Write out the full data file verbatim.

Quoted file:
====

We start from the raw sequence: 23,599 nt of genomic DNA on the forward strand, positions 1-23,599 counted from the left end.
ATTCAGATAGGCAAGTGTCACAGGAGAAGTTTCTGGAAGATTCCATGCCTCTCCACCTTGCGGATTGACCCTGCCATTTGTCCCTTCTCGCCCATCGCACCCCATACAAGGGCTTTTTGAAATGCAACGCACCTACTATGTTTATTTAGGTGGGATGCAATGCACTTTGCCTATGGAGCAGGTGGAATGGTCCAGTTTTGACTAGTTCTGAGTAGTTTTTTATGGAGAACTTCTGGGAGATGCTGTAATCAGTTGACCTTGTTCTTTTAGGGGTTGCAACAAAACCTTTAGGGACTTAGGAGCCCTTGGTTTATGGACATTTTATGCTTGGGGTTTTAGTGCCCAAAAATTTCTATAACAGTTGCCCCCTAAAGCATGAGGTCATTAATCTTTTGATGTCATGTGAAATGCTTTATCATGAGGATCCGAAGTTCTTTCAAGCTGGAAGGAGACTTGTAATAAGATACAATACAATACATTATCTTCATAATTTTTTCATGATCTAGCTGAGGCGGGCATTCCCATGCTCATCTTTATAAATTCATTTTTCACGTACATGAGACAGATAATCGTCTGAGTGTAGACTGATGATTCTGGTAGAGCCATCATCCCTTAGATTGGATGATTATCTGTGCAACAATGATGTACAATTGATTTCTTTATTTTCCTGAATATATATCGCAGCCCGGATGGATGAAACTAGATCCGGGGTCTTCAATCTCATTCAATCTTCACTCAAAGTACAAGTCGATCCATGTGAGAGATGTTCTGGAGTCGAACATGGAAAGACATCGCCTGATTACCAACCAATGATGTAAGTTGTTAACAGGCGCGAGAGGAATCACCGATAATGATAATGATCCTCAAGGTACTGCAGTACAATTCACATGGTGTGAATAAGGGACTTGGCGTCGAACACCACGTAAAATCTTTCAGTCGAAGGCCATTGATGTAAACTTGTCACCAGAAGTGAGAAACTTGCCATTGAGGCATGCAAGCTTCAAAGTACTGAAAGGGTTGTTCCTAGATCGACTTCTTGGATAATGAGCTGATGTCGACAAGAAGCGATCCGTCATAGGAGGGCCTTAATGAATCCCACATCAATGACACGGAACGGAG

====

We start from the raw sequence: 23,599 nt of genomic DNA on the forward strand, positions 1-23,599 counted from the left end.
ATTCAGATAGGCAAGTGTCACAGGAGAAGTTTCTGGAAGATTCCATGCCTCTCCACCTTGCGGATTGACCCTGCCATTTGTCCCTTCTCGCCCATCGCACCCCATACAAGGGCTTTTTGAAATGCAACGCACCTACTATGTTTATTTAGGTGGGATGCAATGCACTTTGCCTATGGAGCAGGTGGAATGGTCCAGTTTTGACTAGTTCTGAGTAGTTTTTTATGGAGAACTTCTGGGAGATGCTGTAATCAGTTGACCTTGTTCTTTTAGGGGTTGCAACAAAACCTTTAGGGACTTAGGAGCCCTTGGTTTATGGACATTTTATGCTTGGGGTTTTAGTGCCCAAAAATTTCTATAACAGTTGCCCCCTAAAGCATGAGGTCATTAATCTTTTGATGTCATGTGAAATGCTTTATCATGAGGATCCGAAGTTCTTTCAAGCTGGAAGGAGACTTGTAATAAGATACAATACAATACATTATCTTCATAATTTTTTCATGATCTAGCTGAGGCGGGCATTCCCATGCTCATCTTTATAAATTCATTTTTCACGTACATGAGACAGATAATCGTCTGAGTGTAGACTGATGATTCTGGTAGAGCCATCATCCCTTAGATTGGATGATTATCTGTGCAACAATGATGTACAATTGATTTCTTTATTTTCCTGAATATATATCGCAGCCCGGATGGATGAAACTAGATCCGGGGTCTTCAATCTCATTCAATCTTCACTCAAAGTACAAGTCGATCCATGTGAGAGATGTTCTGGAGTCGAACATGGAAAGACATCGCCTGATTACCAACCAATGATGTAAGTTGTTAACAGGCGCGAGAGGAATCACCGATAATGATAATGATCCTCAAGGTACTGCAGTACAATTCACATGGTGTGAATAAGGGACTTGGCGTCGAACACCACGTAAAATCTTTCAGTCGAAGGCCATTGATGTAAACTTGTCACCAGAAGTGAGAAACTTGCCATTGAGGCATGCAAGCTTCAAAGTACTGAAAGGGTTGTTCCTAGATCGACTTCTTGGATAATGAGCTGATGTCGACAAGAAGCGATCCGTCATAGGAGGGCCTTAATGAATCCCACATCAATGACACGGAACGGAG